PDA

View Full Version : Is there genre specific business strategies for new writers?


KENTA
07-27-2009, 10:03 PM
Hi folks, I have a newb question:D

I was wondering... Do certain script genres merit different strategies for landing a sale or representation?

For instance, If I write popcorn action screenplays, am I generally better off avoiding the screenplay competition route? Am I more likely to draw attention a from producers instead of an agent or Manager?

If there is a such thing as a different approach for different genres, please enlighten me.

Thanks in advance,

:cool: KENTA

SoCalScribe
07-27-2009, 11:59 PM
Hi folks, I have a newb question:D

I was wondering... Do certain script genres merit different strategies for landing a sale or representation?

For instance, If I write popcorn action screenplays, am I generally better off avoiding the screenplay competition route? Am I more likely to draw attention a from producers instead of an agent or Manager?

If there is a such thing as a different approach for different genres, please enlighten me.

Thanks in advance,

:cool: KENTA

The strategy for making a sale or securing representation is pretty much the same, regardless of genre... write something outstanding, and try to get people interested who work with that type of material (genre, subject matter, etc.). One can typically increase the appeal of their work if they've won screenwriting competitions, have recommendations from established connections to the person you're querying, etc. So in that respect, the genre or subject matter of your work doesn't really affect what needs to be done to secure representation or a sale.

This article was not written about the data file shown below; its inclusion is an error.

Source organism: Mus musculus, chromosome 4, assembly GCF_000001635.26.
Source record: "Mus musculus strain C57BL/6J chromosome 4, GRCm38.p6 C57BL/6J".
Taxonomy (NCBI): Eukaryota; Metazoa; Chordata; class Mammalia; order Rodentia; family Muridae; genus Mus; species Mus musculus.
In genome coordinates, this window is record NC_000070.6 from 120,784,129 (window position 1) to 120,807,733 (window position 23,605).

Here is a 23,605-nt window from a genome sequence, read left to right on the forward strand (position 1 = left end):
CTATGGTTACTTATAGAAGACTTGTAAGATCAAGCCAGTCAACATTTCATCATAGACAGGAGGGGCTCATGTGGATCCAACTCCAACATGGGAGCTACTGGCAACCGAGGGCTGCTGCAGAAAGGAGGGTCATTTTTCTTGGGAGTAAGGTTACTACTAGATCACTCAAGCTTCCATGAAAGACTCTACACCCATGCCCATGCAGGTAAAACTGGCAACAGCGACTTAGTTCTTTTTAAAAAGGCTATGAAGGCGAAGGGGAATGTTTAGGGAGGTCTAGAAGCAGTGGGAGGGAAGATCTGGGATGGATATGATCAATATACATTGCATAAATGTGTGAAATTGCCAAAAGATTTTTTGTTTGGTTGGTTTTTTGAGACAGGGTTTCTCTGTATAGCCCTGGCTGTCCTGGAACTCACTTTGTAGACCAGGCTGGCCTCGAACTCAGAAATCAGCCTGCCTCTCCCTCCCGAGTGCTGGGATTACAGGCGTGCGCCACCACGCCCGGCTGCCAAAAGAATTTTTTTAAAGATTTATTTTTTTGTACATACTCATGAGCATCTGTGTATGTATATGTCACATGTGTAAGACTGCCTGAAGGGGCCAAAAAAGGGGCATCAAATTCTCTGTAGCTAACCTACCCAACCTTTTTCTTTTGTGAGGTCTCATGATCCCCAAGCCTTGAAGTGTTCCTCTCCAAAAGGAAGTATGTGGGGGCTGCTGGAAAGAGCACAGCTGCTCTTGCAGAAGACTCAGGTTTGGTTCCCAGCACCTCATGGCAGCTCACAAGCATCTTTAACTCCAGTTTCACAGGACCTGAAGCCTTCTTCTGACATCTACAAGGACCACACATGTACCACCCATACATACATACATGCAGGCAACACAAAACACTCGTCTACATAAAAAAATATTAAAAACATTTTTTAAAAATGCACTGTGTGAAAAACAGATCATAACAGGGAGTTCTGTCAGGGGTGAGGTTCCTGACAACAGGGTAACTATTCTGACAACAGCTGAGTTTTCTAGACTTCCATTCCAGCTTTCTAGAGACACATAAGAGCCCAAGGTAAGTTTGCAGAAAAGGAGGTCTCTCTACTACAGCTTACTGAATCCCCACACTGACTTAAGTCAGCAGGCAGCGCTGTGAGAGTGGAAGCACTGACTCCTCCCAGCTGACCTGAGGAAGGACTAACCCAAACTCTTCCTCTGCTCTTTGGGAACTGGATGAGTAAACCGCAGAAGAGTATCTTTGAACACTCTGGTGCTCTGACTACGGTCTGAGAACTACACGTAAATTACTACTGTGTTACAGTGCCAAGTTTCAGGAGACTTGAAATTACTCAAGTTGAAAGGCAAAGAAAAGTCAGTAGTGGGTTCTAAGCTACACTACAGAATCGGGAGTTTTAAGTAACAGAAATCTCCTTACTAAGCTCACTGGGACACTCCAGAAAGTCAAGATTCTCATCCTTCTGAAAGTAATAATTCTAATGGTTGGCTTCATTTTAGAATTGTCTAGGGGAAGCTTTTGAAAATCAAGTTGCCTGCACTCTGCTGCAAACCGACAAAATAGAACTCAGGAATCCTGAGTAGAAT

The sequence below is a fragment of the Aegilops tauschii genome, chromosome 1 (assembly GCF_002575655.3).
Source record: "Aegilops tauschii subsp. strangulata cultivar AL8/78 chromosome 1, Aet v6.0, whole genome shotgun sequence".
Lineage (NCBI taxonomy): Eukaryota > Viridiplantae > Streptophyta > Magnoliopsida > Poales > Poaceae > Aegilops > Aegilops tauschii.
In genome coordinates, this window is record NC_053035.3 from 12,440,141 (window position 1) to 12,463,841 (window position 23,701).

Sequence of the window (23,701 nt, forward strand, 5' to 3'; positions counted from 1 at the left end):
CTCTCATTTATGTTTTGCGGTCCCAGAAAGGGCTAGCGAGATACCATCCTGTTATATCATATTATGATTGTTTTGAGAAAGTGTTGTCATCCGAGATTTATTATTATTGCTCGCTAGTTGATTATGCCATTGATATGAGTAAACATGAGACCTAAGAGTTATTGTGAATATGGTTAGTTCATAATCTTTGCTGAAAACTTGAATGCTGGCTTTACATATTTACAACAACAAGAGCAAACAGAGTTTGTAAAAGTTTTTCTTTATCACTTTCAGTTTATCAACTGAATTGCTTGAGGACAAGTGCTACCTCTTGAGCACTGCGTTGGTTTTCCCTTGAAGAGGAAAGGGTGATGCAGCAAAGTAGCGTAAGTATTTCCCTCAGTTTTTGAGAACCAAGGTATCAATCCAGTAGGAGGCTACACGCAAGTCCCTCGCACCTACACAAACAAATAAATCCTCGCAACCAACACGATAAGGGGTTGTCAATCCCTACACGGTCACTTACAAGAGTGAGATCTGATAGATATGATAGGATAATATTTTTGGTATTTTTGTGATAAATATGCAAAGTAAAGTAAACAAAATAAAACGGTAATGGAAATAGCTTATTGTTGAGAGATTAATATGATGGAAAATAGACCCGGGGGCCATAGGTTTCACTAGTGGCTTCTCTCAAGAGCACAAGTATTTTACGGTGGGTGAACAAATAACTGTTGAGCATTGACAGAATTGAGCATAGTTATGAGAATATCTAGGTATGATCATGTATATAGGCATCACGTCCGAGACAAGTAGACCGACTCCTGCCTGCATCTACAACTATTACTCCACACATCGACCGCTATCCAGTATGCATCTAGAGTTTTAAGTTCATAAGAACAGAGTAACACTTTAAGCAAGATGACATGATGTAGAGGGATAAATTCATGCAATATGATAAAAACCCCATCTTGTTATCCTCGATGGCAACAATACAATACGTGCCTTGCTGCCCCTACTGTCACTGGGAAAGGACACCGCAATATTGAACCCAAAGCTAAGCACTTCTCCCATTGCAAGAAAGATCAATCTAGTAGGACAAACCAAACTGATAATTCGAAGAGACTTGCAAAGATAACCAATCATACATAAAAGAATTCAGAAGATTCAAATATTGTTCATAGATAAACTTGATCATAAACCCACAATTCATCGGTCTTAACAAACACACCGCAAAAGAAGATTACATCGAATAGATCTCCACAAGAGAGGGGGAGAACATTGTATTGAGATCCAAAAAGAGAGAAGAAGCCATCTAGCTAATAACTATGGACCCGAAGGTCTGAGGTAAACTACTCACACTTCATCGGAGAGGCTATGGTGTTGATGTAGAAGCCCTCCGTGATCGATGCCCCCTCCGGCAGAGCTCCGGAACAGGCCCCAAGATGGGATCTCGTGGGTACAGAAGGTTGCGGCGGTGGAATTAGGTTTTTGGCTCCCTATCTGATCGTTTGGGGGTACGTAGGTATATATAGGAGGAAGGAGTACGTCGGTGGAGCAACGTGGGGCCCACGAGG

That said, in answer to your question about avoiding the screenplay competition route, I'd say yes, avoid it... if you write popcorn action screenplays. In my experience, screenplay competitions tend not to reward "commercial" scripts as often as other types... so if you're writing pure entertainment-driven work, you might not find much success if you enter screenplay contests.

If you write "commercial" screenplays, you're more likely to find success with avenues that put a premium on marketability - producers, production companies, studios, agents and managers. If you write "artistic" screenplays, you're more likely to find success with avenues that put a premium on the content/style - screenplay contests, independent productions, etc.

Buzz2074
07-28-2009, 12:41 AM
Also, make sure that all the verb tenses agrees with each others.

KENTA
07-28-2009, 06:29 PM
Oops... my bad.


Thanks so much for the help!


KENTA:cool: